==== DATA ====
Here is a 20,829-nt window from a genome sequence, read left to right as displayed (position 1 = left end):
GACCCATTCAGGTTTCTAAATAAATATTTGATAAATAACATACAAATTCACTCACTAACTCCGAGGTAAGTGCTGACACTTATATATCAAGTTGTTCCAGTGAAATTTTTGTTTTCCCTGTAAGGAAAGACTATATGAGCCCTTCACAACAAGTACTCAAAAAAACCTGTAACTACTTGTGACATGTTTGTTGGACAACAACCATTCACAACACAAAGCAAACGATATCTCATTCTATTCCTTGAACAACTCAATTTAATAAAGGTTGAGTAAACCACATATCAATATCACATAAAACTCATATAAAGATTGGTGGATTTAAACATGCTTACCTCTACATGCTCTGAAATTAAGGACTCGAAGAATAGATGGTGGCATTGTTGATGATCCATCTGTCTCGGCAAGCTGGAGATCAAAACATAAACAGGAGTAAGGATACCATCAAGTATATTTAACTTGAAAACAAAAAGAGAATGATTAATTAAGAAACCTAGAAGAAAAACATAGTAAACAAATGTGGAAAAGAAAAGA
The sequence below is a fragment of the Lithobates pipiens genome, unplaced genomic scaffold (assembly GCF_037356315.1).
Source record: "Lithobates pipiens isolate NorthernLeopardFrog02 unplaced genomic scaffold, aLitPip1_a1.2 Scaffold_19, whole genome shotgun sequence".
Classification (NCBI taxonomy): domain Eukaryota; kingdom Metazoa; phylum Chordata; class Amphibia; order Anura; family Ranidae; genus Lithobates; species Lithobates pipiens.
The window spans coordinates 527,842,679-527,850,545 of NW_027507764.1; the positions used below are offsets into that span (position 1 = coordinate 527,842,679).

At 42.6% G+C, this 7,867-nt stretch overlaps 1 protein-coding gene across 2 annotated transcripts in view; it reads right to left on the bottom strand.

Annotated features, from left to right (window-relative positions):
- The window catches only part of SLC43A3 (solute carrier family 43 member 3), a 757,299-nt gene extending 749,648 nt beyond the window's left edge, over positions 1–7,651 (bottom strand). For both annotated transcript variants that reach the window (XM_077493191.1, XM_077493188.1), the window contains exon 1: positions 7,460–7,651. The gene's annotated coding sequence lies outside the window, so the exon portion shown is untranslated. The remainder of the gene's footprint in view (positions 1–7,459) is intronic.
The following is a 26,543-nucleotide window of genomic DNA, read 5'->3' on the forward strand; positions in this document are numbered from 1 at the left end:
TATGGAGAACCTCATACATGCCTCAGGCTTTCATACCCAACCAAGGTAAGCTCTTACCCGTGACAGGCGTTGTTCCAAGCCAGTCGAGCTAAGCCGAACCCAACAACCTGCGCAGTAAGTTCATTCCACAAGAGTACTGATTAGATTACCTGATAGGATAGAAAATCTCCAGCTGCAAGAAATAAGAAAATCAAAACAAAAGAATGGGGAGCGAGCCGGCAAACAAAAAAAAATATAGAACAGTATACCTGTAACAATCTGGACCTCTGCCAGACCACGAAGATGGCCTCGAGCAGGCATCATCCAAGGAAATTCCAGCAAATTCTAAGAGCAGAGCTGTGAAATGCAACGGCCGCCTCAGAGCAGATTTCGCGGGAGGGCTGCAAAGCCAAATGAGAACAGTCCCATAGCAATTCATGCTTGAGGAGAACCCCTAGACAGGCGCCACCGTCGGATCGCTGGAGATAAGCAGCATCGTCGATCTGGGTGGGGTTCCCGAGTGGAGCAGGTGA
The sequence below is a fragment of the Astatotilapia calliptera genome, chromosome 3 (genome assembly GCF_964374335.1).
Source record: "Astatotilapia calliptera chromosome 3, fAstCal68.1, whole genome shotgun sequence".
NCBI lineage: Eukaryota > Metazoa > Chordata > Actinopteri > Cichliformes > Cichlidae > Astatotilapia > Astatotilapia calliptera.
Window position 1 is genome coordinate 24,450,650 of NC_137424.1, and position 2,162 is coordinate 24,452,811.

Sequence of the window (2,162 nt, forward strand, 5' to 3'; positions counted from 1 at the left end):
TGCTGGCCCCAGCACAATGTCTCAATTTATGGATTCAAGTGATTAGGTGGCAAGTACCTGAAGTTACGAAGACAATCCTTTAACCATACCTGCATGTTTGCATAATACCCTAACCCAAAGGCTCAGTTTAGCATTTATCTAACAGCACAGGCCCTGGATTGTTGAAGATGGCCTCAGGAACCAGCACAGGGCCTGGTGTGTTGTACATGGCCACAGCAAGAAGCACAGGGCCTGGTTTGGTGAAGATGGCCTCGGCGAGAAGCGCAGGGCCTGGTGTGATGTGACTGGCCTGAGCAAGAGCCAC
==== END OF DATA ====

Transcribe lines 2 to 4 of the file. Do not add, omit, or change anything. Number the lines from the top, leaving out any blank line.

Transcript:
GACCCATTCAGGTTTCTAAATAAATATTTGATAAATAACATACAAATTCACTCACTAACTCCGAGGTAAGTGCTGACACTTATATATCAAGTTGTTCCAGTGAAATTTTTGTTTTCCCTGTAAGGAAAGACTATATGAGCCCTTCACAACAAGTACTCAAAAAAACCTGTAACTACTTGTGACATGTTTGTTGGACAACAACCATTCACAACACAAAGCAAACGATATCTCATTCTATTCCTTGAACAACTCAATTTAATAAAGGTTGAGTAAACCACATATCAATATCACATAAAACTCATATAAAGATTGGTGGATTTAAACATGCTTACCTCTACATGCTCTGAAATTAAGGACTCGAAGAATAGATGGTGGCATTGTTGATGATCCATCTGTCTCGGCAAGCTGGAGATCAAAACATAAACAGGAGTAAGGATACCATCAAGTATATTTAACTTGAAAACAAAAAGAGAATGATTAATTAAGAAACCTAGAAGAAAAACATAGTAAACAAATGTGGAAAAGAAAAGA
The sequence below is a fragment of the Lithobates pipiens genome, unplaced genomic scaffold (assembly GCF_037356315.1).
Source record: "Lithobates pipiens isolate NorthernLeopardFrog02 unplaced genomic scaffold, aLitPip1_a1.2 Scaffold_19, whole genome shotgun sequence".